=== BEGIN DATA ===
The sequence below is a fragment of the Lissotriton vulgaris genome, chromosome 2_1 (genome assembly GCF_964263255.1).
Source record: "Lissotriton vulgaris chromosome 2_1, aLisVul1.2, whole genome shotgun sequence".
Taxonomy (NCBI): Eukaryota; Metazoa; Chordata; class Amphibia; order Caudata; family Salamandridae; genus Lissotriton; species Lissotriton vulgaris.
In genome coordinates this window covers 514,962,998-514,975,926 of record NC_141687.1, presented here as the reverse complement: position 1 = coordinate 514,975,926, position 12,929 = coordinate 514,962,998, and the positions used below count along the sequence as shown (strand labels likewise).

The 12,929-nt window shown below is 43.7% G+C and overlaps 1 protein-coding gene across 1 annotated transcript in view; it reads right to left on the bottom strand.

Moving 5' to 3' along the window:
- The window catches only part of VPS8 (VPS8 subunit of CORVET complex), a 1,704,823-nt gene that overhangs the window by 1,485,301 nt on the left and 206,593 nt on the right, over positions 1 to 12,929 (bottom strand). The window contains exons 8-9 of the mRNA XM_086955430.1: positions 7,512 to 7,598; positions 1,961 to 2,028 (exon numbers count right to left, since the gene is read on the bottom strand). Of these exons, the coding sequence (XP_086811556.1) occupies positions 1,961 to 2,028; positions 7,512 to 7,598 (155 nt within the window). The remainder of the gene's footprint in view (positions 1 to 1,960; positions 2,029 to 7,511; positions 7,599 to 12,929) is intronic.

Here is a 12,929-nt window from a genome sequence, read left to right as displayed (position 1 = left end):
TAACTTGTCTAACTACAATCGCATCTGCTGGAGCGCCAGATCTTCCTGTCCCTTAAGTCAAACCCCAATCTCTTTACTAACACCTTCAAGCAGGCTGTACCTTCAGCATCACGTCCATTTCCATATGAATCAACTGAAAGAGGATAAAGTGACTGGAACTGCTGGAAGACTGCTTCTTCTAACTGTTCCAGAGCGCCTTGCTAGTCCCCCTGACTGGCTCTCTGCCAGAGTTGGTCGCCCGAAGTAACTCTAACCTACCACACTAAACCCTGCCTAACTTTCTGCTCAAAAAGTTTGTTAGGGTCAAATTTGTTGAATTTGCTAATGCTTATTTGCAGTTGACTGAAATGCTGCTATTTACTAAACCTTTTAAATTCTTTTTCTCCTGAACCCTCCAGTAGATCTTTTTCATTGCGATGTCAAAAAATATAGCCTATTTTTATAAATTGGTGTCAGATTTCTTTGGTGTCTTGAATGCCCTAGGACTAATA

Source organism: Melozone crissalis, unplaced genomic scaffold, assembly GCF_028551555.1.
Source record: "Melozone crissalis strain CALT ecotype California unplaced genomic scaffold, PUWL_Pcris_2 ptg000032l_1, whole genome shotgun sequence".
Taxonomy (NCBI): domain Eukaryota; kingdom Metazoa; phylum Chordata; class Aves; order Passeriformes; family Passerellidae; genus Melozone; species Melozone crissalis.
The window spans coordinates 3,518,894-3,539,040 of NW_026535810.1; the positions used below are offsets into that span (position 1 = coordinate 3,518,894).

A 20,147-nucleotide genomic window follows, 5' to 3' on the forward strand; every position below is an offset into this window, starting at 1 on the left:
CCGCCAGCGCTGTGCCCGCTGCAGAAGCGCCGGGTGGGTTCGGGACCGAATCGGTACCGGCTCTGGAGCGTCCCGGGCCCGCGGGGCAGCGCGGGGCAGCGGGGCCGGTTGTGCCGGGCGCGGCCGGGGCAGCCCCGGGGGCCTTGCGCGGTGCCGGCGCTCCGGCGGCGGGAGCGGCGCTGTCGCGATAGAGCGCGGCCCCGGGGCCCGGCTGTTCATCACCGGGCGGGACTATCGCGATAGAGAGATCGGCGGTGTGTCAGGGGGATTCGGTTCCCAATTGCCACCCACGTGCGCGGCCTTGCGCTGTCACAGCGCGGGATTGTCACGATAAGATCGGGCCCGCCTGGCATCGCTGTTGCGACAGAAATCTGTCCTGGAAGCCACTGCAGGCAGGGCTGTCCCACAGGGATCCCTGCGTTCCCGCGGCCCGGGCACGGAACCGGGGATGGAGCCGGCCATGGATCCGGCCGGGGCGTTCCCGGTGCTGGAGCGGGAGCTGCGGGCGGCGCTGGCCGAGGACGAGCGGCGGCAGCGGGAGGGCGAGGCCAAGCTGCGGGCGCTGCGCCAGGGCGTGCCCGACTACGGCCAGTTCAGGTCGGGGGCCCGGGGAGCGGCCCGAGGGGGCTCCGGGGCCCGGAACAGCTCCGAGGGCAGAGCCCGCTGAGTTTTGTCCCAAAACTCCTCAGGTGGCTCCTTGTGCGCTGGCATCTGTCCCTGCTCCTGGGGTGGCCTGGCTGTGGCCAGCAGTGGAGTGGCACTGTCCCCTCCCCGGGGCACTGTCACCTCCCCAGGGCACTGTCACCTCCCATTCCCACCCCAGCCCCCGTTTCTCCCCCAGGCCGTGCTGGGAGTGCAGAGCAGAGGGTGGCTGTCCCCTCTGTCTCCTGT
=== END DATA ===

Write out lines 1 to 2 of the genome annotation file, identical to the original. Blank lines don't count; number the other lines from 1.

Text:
The sequence below is a fragment of the Lissotriton vulgaris genome, chromosome 2_1 (genome assembly GCF_964263255.1).
Source record: "Lissotriton vulgaris chromosome 2_1, aLisVul1.2, whole genome shotgun sequence".